This surgical procedure creates more space for the spinal cord and nerve roots to relieve the painful pressure of spinal stenosis, a narrowing of the spinal canal that can result from arthritis. Anesthesia is administered, and the patient is placed in a face-down position. The surgeon creates an incision on the back of the neck to access the cervical spine. On one side of the spine, the surgeon scores each lamina — the bony area that covers the spinal cord — to create a vertical groove. On the other side, the surgeon carefully cuts all the way through each lamina. The grooves act as hinges, allowing the vertebrae to open like a door. This creates more space in the spinal canal, immediately relieving pressure from the spinal cord and nerve roots.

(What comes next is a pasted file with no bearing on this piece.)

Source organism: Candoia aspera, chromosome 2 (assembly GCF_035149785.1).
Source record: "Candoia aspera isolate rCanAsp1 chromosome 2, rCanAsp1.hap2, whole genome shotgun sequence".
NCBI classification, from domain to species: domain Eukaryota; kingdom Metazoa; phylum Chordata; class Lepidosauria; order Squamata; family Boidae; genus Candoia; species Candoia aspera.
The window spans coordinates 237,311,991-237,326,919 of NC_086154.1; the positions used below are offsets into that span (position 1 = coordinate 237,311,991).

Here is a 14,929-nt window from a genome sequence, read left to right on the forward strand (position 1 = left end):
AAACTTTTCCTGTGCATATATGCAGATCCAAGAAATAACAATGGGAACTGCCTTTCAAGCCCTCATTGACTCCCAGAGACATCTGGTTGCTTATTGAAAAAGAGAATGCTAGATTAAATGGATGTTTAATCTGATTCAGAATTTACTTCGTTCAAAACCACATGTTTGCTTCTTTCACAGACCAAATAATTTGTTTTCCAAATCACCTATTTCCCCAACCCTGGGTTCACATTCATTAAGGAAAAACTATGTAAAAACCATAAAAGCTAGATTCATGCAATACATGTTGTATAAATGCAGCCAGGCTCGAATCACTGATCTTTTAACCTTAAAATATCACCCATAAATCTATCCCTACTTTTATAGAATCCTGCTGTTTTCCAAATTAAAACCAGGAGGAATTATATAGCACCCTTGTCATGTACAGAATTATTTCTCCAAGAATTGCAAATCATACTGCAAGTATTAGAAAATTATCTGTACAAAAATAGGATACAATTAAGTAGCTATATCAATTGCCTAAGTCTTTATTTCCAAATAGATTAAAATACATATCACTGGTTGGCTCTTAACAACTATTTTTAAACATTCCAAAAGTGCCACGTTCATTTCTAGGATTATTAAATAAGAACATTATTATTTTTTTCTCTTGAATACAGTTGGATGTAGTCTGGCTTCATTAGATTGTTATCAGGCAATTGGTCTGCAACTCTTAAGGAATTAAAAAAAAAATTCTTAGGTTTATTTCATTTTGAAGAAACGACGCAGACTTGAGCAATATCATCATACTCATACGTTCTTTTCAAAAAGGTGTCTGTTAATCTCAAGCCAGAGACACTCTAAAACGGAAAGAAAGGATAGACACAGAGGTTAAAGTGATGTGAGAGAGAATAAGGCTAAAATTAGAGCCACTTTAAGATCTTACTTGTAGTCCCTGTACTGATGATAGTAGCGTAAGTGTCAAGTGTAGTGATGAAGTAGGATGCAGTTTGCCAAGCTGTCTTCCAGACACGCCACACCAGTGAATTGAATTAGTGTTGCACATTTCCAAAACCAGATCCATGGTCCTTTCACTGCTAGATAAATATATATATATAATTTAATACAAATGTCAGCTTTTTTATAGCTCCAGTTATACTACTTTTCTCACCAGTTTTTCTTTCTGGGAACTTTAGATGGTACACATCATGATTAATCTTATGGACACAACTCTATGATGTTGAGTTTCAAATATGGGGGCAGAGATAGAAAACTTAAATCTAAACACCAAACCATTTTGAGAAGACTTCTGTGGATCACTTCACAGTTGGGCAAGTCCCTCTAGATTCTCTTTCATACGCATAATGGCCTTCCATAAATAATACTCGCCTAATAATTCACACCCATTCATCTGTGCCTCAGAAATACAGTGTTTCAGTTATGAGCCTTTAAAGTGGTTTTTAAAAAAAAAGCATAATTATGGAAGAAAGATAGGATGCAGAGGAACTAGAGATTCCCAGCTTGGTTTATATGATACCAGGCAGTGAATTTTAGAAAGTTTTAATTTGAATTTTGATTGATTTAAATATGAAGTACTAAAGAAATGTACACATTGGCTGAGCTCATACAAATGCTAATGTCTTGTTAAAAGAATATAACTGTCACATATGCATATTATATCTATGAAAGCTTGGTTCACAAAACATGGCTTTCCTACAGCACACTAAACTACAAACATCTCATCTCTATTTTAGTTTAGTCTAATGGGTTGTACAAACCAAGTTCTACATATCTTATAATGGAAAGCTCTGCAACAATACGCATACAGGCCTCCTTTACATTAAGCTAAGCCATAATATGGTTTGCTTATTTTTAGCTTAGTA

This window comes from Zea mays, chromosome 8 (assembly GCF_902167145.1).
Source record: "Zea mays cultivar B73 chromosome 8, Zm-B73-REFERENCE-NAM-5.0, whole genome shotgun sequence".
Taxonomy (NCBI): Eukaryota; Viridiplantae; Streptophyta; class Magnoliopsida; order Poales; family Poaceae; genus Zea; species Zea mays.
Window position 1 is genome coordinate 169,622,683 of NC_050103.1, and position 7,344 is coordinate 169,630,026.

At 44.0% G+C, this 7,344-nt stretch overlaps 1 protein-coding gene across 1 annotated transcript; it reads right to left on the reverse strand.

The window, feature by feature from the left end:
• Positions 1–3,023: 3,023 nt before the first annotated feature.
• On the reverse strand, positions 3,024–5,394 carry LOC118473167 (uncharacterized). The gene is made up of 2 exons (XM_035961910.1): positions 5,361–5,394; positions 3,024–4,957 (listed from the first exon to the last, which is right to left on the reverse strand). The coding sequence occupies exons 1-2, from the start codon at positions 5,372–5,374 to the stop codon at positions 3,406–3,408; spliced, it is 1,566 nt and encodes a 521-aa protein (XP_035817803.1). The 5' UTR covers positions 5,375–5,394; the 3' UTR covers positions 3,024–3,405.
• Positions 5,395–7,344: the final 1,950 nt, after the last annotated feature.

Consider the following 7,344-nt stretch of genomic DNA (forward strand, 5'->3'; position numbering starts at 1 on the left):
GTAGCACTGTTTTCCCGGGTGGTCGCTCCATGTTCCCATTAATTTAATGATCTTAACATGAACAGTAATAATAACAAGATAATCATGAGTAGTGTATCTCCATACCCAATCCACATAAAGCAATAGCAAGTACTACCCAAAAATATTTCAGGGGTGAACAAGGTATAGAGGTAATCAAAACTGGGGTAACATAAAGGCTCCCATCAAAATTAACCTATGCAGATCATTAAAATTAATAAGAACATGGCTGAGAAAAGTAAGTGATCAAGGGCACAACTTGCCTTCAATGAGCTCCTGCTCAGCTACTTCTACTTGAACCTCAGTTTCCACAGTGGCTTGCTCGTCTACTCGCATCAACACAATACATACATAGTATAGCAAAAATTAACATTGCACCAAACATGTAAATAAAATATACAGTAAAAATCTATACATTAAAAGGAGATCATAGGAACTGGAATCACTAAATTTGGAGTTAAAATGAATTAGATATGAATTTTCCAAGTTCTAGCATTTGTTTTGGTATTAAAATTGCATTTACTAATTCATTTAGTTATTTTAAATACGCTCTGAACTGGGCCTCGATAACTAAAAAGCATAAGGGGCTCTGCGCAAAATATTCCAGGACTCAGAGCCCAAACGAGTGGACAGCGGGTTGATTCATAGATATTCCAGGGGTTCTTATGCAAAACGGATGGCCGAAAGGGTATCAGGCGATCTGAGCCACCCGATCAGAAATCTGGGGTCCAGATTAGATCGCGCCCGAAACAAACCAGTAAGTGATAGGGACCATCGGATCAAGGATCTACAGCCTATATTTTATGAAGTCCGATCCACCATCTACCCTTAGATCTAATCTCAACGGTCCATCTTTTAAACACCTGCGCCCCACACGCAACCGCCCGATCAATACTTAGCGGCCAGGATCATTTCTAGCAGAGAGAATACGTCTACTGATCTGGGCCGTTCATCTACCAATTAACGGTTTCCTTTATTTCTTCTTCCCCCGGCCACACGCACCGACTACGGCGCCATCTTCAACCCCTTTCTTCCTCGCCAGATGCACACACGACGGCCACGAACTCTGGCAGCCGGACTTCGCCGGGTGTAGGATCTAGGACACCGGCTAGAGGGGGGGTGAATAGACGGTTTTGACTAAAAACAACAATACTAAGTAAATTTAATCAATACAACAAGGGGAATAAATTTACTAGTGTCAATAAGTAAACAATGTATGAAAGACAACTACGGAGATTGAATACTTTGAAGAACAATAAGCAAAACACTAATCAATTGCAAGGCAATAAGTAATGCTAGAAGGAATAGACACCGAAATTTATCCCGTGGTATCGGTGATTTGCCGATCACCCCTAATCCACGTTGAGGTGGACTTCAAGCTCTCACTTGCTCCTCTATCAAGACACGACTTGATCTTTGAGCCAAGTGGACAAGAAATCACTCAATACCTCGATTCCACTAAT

The surgeon examines the spinal canal and removes any bone spurs or other sources of compression. The surgeon inserts small wedges of bone graft material to hold the bone open. Screws and metal implants secure the vertebrae and the bone wedges. The incision is closed and bandaged, and drains may be placed in the wound to prevent fluid buildup. A soft cervical collar may be used. Physical therapy may be needed.